SEO and eMarketing Optimizing Your Online Presence By Susan Ward The goal of every web developer and site owner is to rank high on SERPs (Search Engine Results Page). For those who are not immersed in the industry, concepts such as “Link building,” “Usability,” and “Analytics,” can be confusing and intimidating. Can there be success without being a specialist? Though there are other, smaller search engines Google is the centre of the online universe. If you are succeeding on Google SERP you are doing well everywhere. There are less than reputable offers to help you get on the first page of a Google search “tomorrow.” Trust your instincts. If it seems too good to be true, it is. What gets you to the top of Google this week could demote you to a lesser page next week. Does this mean you are powerless? Many sites have not implemented basic SEO. With a little elbow grease, it is often fairly easy to rise above your competition. Take an extra minute or two to properly title and tag pages and images, generate a sitemap, or implement multiple links to each page with sub navigation or hyperlinking. Redundancy is a good thing; it makes the site more “crawlable” by search engine spiders. Generate a Sitemap for your site when it is ready to go live.

SERP results are based on a balance of what the search engines consider most relevant to users. Their algorithms guide decisions and they are becoming increasingly organic and authentic every year. They consider best match, proximity, frequency, and authority. They also consider efficiency (nothing broken or falsely redirected). To be successful, you have to be present online. Simply publishing your website or blog is not enough; success comes from a mixture of marketing efforts including social media, email marketing, and building inbound links. SEO is the glue used in all of these that unifies it all. Everybody wants the “big green button,” the quick fix to get them high on the searches and generate business. There is no such thing. Success with online marketing and SEO takes effort and consistency. Use targeted keywords in your title, URL, headline, and first paragraph, use meta tags, and ensure that your site is mobile ready.

Even with all the new technology, the fundamentals of marketing remain the same. It is all about understanding your niche, and creating useful and accessible content for it. The general approach to marketing has shifted away from “commercials”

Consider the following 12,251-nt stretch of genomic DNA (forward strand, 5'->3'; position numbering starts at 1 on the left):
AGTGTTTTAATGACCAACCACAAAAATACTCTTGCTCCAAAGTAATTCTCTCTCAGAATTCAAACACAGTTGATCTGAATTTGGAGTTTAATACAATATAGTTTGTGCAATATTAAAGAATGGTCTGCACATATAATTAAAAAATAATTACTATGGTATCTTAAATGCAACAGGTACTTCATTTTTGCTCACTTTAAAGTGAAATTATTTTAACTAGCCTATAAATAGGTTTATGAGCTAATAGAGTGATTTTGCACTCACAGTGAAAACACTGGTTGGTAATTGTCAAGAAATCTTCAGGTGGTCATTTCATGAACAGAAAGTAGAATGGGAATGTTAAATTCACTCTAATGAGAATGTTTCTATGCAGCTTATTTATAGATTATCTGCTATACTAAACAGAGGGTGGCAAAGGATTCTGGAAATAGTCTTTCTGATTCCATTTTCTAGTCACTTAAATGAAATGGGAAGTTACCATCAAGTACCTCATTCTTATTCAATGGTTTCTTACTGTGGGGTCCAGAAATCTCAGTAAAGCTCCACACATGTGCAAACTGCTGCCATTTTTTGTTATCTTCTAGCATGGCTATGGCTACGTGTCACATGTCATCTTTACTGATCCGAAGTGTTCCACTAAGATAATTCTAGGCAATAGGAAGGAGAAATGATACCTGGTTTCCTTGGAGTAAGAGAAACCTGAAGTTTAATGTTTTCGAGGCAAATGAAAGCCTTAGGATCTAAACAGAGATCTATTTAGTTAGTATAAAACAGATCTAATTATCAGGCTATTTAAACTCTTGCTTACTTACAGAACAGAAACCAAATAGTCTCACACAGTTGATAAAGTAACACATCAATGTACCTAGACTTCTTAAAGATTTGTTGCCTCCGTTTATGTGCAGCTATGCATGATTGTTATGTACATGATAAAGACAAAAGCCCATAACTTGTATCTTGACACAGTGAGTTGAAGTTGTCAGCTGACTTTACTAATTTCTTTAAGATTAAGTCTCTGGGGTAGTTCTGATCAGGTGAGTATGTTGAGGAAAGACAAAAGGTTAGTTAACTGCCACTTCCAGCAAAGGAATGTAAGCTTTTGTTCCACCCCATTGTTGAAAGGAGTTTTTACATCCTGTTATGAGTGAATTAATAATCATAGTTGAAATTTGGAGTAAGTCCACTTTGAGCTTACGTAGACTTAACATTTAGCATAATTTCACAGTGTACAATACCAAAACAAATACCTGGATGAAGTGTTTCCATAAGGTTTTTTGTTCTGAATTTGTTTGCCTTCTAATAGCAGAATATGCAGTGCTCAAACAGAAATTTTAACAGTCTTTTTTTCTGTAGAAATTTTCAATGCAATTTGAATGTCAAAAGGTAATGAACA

toward content which is more social. Building trust and relationships, authenticity, and customer service are now the keys to your success. There are some things you can do if you are not quite ready to start emarketing yet. Make certain you add a “sign up” form on your site with an incentive for visitors to actually sign up. This builds your email contact list. Even if you are not planning on using it right now, you probably will want to do so in the future. Or, you can start with a marketing plan as simple as sending a holiday greeting. Even better, use an email campaign to say “Thank You.” Include “social share buttons” so readers can reach your Facebook, Twitter, LinkedIn page, and your other social media activity directly. Do not make them go through extra, cumbersome steps to follow or to reach you. Also add social share buttons to make it easy for them to share your content whenever they are active in social media. Repurpose existing content. Rework your blog into an article, or shorten it for a Facebook or Twitter posting. Send out a 140 character tease as to what your next blog is going to be. Remember to use photos to enhance the content of these sites. Did I mention inbound links? One of the best ways to raise your ranking is with links pointing to your site, particularly from authentically relevant sites with authority. It used to be important that they were created by linking from one of your keywords rather than from a “click here” or a URL, but this has been demoted to less important. It is still a good idea to mix in some that are linked through keywords rather

than “click here.” Examples of inbound social media links are links to your site from a guest post, comment, testimonial, or a listing on another site’s resources page. Content is often the biggest hurdle people contend with. Zig Ziglar said, “You don’t have to be great to start, but you have to start to be great.” Get into the habit of writing down possibilities and keeping them in a folder. You will be surprised how many things you have to write about. Some ideas to get you started are reviews of book or industry events, guest blogs, tips and tricks, product announcements, interviews, relevant quotes, coupon offers, free tools or webinars. Think about doing some newsjacking. (Commenting first on a news event brings you to the top of the SERPs.) The possibilities are endless. You need to ensure that content is fresh, authentic, informative, and relevant. It also must fit your niche and your target clients. Nor do you need to be an expert on everything you share. Surround yourself with information so you read and learn from the experts and then send that information out to your followers. Oprah does it; why not you? Consistency is key. Get in the habit of doing a little each day, week, or month. It will pay off. Doing it all at once is actually not a good thing. Link building, for example, should be done gradually over time; all at once is a red flag for fraudulent links. Finding your way to the first page of a Google search is neither as difficult or mysterious as you might think. Tagging and labelling content, a diverse web presence, a consistent emarketing program, and multiple links will bring you to the top of the search engines. And a little bit of elbow grease. Spring 2014 | Issue 45

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Setting Boundaries How to Protect Your Personal Resources By Anne Brunelle